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Making a Date Server With SwiftNIO

March 15, 2018 - Roundwall Software

Apple just released SwiftNIO. A framework for low-level asynchronous IO in Swift. It was based on a familiar called Netty (which fun fact is written by one of the devs now working on SwiftNIO at Apple). When I heard the presentation to announce the library at try!Swift Tokyo this year, it sounded super familiar. The rationale for the library was similar to when Node.js was announced by Ryan Dahl.

SwiftNIO has already been integrated into web frameworks like Vapor, so you can benefit for free if you're using the latest in your server-side Swift projects. For many web projects, you probably won't need to use SwiftNIO directly, but if you're doing something different like the sort of things you'd use websockets for and want to use Swift, this is the framework for you.

There is some sample code included in the git repository, but I thought a tutorial friendly walkthrough explanation might be handy so here you go:

Some Paperwork First

SwiftNIO is intended to be added to your project via the swift package manager.

Add SwiftNIO to your Package.swift

// swift-tools-version:4.0
// The swift-tools-version declares the minimum version of Swift required to build this package.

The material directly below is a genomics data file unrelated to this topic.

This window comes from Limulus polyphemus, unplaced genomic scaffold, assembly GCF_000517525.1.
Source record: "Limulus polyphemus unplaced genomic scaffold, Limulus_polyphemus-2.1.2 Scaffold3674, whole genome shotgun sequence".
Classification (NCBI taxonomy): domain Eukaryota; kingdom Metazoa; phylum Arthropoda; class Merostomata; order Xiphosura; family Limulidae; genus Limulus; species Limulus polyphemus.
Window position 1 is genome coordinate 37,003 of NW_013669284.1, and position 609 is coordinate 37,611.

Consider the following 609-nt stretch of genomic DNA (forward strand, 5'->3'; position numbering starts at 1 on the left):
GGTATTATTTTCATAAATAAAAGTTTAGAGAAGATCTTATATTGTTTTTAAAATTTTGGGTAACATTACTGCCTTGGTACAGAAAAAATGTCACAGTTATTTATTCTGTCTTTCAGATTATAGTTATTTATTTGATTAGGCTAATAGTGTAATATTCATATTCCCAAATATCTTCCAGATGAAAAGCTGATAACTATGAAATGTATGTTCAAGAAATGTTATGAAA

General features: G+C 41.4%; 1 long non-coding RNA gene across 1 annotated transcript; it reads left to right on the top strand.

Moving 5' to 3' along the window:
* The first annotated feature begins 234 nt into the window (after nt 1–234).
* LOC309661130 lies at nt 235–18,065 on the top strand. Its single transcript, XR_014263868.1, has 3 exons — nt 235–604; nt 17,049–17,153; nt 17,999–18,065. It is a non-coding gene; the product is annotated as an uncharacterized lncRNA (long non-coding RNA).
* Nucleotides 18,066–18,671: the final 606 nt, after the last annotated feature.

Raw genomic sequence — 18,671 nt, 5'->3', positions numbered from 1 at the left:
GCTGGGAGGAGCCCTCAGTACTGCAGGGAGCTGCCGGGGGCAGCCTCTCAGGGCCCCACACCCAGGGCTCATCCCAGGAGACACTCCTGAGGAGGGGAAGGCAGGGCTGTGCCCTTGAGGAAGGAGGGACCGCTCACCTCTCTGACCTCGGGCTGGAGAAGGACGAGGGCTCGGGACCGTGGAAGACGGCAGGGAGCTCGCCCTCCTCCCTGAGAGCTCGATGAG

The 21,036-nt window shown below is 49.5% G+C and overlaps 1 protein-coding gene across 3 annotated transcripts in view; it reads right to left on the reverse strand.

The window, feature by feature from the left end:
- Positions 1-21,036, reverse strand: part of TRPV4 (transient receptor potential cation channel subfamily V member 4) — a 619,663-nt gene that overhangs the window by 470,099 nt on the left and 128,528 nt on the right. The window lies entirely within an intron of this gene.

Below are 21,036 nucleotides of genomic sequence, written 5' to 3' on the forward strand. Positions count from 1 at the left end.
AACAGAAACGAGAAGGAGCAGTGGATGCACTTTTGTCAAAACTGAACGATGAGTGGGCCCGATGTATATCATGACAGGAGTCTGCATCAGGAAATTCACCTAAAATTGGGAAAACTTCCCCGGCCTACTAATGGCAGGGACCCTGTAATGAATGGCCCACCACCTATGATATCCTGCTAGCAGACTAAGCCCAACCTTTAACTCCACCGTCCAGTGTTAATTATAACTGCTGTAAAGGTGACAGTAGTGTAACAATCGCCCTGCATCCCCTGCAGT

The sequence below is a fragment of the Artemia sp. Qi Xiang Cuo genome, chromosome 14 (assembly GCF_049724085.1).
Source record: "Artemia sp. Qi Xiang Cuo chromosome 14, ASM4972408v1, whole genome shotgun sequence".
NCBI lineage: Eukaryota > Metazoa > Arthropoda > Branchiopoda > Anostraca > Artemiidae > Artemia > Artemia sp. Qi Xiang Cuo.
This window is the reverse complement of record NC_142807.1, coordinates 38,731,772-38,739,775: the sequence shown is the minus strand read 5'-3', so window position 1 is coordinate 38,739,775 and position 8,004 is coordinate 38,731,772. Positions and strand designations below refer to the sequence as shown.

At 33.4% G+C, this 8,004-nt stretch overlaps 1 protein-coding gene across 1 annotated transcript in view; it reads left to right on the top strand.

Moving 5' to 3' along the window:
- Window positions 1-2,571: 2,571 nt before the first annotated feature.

import PackageDescription

let package = Package(
    name: "InfoServer",
    dependencies: [
        // Dependencies declare other packages that this package depends on.
        .package(url: "https://github.com/apple/swift-nio.git", from: "1.0.0")
    targets: [
        // Targets are the basic building blocks of a package. A target can define a module or a test suite.
        // Targets can depend on other targets in this package, and on products in packages which this package depends on.
            name: "InfoServer",
            dependencies: ["NIO"]),

Note we mention SwiftNIO in two places: one to include it as a dependency for the project, and a second time to specifically use the library in our InfoServer target. If you leave out the second one, the package manager will download and compile SwiftNIO for you, but it won't be avaiable to your code yet. This held me up for about 10 minutes as I had not spent much time using this package manager before this.

The Fun Bits

Now you get to go directly to the fun bits and decide the behavior of your server. Activity in NIO is handled by a pipeline of channel handlers, each gets a chance to handle incoming or outgoing data in the order they were setup. We'll implement one of these to give our server app some behavior. First we'll make a class, call it whatever you want, but make it implement the protocol ChannelInboundHandler. This class will handle incoming data (asynchronously of course) and give us a chance to do something about it.